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Charlotte apartment construction surges to all-time high

New numbers from a research company are confirming what anyone can see in a drive around Charlotte: Apartment construction in the city is at an all-time high.

Some in the real estate community say Charlotte might be on the verge of an apartment market bubble. But apartment complex builders say strong job growth and a rising population will keep the market thriving.

A new report from research firm Real Data tracked activity in Charlotte’s multifamily market over the past six months and found 10,067 units under construction. Most of the new units are in uptown and in neighborhoods such as South End, SouthPark, NoDa and Elizabeth. An additional 11,003 units have been proposed.

The units under construction mark the most apartment-building Charlotte has ever seen, according to Charles Dalton, principal at Real Data. The previous high came during in 2000, he said, when just under 8,000 units were under construction.

The city over the past five years has averaged 4,479 units under construction, so the latest figures show the multifamily development market has yet to cool down, despite concerns in some quarters that it might be getting overbuilt. The Real Data report says that as the newest units hit the market in the next year, vacancy rates that currently sit at 6.2 percent will rise to as much as 8 percent.

Critics say developers who couldn’t get money to build condos or single-family homes during the recession are bingeing on apartment construction since banks have been more likely to lend for multifamily projects.

“I think we’re kind of overdosing on the apartments,” said Wendy Field, who develops townhomes for sale. “If you just drive around Charlotte you can tell. There’s just so many apartments. It’s hard to think there’s enough people to justify” it all.

She believes Charlotte’s apartment market could see a downturn similar to the recent real estate bubble if rental rates don’t keep performing well enough to keep banks and other creditors happy.

Apartment developers disagreed.

Spectrum Properties broke ground last week for The Mint, a new 177-unit luxury apartment complex across West Fourth Street from the new BB&T Ballpark.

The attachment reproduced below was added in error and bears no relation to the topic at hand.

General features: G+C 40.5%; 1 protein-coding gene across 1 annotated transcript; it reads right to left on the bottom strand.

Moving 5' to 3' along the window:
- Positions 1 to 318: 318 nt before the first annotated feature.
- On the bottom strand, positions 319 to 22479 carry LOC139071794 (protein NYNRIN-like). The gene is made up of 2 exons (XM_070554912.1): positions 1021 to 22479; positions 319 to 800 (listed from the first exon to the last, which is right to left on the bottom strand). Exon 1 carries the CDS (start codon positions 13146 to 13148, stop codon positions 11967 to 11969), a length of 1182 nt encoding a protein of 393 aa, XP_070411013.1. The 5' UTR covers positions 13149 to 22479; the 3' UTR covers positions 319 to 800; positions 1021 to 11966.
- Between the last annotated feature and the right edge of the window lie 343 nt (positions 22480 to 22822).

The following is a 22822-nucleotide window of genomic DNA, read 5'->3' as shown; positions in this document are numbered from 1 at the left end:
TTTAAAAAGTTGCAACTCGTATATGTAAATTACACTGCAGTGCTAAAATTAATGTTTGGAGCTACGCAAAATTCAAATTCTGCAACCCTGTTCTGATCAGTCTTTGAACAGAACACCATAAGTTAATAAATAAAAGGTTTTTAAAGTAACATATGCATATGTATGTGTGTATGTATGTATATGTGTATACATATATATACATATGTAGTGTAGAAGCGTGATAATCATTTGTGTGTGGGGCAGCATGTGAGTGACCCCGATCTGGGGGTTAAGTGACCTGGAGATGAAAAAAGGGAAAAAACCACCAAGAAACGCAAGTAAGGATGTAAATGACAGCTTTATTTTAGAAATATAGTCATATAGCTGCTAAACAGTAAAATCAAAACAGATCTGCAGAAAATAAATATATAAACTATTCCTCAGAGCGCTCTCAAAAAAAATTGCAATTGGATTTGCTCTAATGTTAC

Spectrum President Steve McClure said apartment construction slowed to a crawl during the recession, so growing numbers of Generation Y residents are entering young adulthood in need of a place to live but are unable to qualify for a home loan.

“All of those things together add up to boom time” for apartments, he said.

Ben Collins, a vice president with Crescent Communities’ multifamily unit, agreed. Crescent broke ground Thursday on its 296-unit Crescent Dilworth project near the Little Sugar Creek Greenway.

“I don’t see a bubble,” he said. “Places like Charlotte are attracting young people at an extraordinary rate.”

Mecklenburg County’s population topped 1 million last year, according to estimates from the Charlotte Chamber. The population grew by 32 percent between 2000 and 2010; the corresponding figure for the nation was 10 percent.

Job growth has also been relatively strong.

State data released last month showed the Charlotte-Gastonia-Rock Hill area logged the largest net year-over-year employment increase in the state with 22,600 jobs, a gain of 2.6 percent.

McClure said Spectrum, too, is betting on the city’s positive demographic trends. He’d like to build more complexes here, he said, provided he can find the right parcel in an under-served area.

“You are going to have some overbuilding,” he said, “but if you plan it so you’re in markets that are going to be good 10 years from now, you’ll be able to ride out that blip and continue to be successful.”

The Real Data report says rent growth – the average increase or decrease in rental rates at existing complexes – will slow as new communities open and compete for renters.

Collins said the influx of new apartments isn’t surprising or alarming. He believes that as the new complexes drive vacancy rates higher, construction will slow down, the existing units will be absorbed by the market, “and we’ll be just fine.”

The average rent in Charlotte stands at $874 per month, with one-bedroom units going for about $781, two bedrooms going for $891 and three bedrooms renting for about $1,029.

Frazier: 704-358-5145; @Ericfraz on Twitter
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